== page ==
Hammer falls on Bank of Ireland's collection


MORE THAN 500 people attended last night’s sale of works of art from the Bank of Ireland’s collection by fine art auctioneers Adam’s.

The ballroom of the Shelbourne Hotel in Dublin was packed with well-heeled bidders of all ages and there was standing room only when auctioneer James O’Halloran launched what he described as “a special event” at 6.15pm.

He said the “unprecedented” crowd was the biggest ever seen at an Adam’s sale and welcomed people from “all over the world” who were following the auction online.

On the street outside, a small group of protesters carried placards denouncing the auction.

They included Bruce Ballagh (35), a Dublin car dealer who was representing his father, artist Robert Ballagh, who had publicly criticised the sale but was unable to attend as he is in hospital.

Breda O’Byrne (67), a shareholder and former employee of Bank of Ireland said the Government should have taken over the collection and “held it as collateral for all the taxpayers’ money that has been given to Bank of Ireland to bail it out”. She wore a placard around her neck printed with the slogan: “Guilty bankers and watchdogs should be severely punished”.

Gemma Mastroianni Carroll, “an ex-Wall Street banker” married to an Irishman, living in Dublin, described the sale as “an act of cultural vandalism”.

Arriving at the hotel, Anne Mathews, a spokeswoman for Bank of Ireland, handed out a statement explaining that the proceeds of the sale would “be used solely to support the outreach programmes of arts organisations and artists working in the community” and details would be announced “shortly”.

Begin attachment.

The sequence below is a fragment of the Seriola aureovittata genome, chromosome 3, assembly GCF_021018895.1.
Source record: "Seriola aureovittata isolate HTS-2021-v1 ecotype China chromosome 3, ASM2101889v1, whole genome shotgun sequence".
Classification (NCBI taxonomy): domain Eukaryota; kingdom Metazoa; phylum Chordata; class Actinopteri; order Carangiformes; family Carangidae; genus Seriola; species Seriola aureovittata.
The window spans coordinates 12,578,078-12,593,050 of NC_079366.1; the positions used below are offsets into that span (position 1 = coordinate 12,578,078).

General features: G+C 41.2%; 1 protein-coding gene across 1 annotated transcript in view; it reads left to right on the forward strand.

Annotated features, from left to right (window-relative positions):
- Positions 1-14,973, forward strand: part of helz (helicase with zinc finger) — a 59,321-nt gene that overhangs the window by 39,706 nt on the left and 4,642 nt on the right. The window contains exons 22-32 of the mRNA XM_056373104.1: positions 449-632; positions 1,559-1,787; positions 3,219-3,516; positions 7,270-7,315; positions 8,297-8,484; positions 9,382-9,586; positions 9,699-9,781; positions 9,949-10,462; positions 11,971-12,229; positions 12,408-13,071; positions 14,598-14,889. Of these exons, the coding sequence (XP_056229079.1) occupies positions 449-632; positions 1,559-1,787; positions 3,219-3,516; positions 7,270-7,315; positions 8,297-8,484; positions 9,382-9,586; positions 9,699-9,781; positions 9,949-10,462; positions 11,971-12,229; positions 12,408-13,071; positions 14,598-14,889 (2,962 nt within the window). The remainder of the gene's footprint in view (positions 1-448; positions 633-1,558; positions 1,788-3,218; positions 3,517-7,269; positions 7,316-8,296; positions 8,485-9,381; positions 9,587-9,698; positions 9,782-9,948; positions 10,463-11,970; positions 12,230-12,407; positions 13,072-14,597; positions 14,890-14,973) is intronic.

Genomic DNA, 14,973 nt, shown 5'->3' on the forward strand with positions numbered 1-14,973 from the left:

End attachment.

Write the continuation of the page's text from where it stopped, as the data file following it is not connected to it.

Examples “could include” arts projects for people with disabilities and “arts and peace cross-Border projects”.

The bank hoped that the works being sold would “reach an appreciative audience”.

Some 145 works by Ireland’s best-known painters and sculptors went under the hammer in the sale.

There was brisk bidding from the outset when Lot 1, a painting by Co Armagh-born artist Cecil Maguire of the regatta at Roundstone, Co Galway, sold for €5,200 – comfortably exceeding its estimate of €2,000-€4000.

But within minutes, prices jumped. Lot 4, a self-portrait by Sean Keating, sold for €32,000 to murmurs of approval.

As the evening went on, there was lively competition between bidders in the room, on the phone and online.

The highlights included a painting called Out With The Netsby Gerard Dillon, which fetched €50,000 (estimate €25,000- €35,000) and a bronze sculpture, The Settlersby Rowan Gillespie, which sold for €24,000 – double its highest estimate.

There was a moment of humour when Mr O’Halloran reached Lot 40, an abstract painting called Big Forest Borneoby Barrie Cooke, and said “the illustration in the catalogue is upside down; I’m sure you all noticed that”.

The nervous laughter in the room suggested that few had. But maybe they had because the painting was the only lot in the auction which failed to sell.

The remainder of the bank’s collection, which totals some 2,000 pieces, will be sold by Adam’s on a phased basis over the next few years.